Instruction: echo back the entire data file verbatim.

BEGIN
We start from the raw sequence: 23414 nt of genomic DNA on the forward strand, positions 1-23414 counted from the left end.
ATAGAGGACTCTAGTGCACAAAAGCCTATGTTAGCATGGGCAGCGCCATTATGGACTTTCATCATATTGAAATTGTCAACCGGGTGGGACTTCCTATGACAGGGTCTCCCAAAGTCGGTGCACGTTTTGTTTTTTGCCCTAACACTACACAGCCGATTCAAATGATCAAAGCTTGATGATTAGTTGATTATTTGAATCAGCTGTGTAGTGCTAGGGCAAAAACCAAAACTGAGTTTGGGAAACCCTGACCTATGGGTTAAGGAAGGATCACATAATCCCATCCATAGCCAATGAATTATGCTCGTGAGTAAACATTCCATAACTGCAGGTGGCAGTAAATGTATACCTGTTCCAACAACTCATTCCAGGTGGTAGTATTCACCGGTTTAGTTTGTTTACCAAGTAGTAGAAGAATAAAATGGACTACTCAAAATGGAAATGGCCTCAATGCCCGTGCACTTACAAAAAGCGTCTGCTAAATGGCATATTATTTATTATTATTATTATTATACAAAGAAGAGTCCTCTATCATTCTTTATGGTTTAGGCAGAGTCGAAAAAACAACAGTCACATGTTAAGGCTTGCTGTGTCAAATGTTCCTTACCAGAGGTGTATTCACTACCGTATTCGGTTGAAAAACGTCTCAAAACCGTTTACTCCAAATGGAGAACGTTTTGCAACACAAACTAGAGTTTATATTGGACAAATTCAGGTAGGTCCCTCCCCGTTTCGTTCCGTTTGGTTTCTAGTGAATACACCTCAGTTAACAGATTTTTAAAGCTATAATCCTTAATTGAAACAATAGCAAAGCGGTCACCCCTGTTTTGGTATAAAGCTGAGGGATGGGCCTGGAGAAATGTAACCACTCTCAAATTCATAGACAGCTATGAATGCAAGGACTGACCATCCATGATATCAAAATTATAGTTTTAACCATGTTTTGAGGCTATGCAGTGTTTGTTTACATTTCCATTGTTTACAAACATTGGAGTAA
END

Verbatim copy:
We start from the raw sequence: 23414 nt of genomic DNA on the forward strand, positions 1-23414 counted from the left end.
ATAGAGGACTCTAGTGCACAAAAGCCTATGTTAGCATGGGCAGCGCCATTATGGACTTTCATCATATTGAAATTGTCAACCGGGTGGGACTTCCTATGACAGGGTCTCCCAAAGTCGGTGCACGTTTTGTTTTTTGCCCTAACACTACACAGCCGATTCAAATGATCAAAGCTTGATGATTAGTTGATTATTTGAATCAGCTGTGTAGTGCTAGGGCAAAAACCAAAACTGAGTTTGGGAAACCCTGACCTATGGGTTAAGGAAGGATCACATAATCCCATCCATAGCCAATGAATTATGCTCGTGAGTAAACATTCCATAACTGCAGGTGGCAGTAAATGTATACCTGTTCCAACAACTCATTCCAGGTGGTAGTATTCACCGGTTTAGTTTGTTTACCAAGTAGTAGAAGAATAAAATGGACTACTCAAAATGGAAATGGCCTCAATGCCCGTGCACTTACAAAAAGCGTCTGCTAAATGGCATATTATTTATTATTATTATTATTATACAAAGAAGAGTCCTCTATCATTCTTTATGGTTTAGGCAGAGTCGAAAAAACAACAGTCACATGTTAAGGCTTGCTGTGTCAAATGTTCCTTACCAGAGGTGTATTCACTACCGTATTCGGTTGAAAAACGTCTCAAAACCGTTTACTCCAAATGGAGAACGTTTTGCAACACAAACTAGAGTTTATATTGGACAAATTCAGGTAGGTCCCTCCCCGTTTCGTTCCGTTTGGTTTCTAGTGAATACACCTCAGTTAACAGATTTTTAAAGCTATAATCCTTAATTGAAACAATAGCAAAGCGGTCACCCCTGTTTTGGTATAAAGCTGAGGGATGGGCCTGGAGAAATGTAACCACTCTCAAATTCATAGACAGCTATGAATGCAAGGACTGACCATCCATGATATCAAAATTATAGTTTTAACCATGTTTTGAGGCTATGCAGTGTTTGTTTACATTTCCATTGTTTACAAACATTGGAGTAA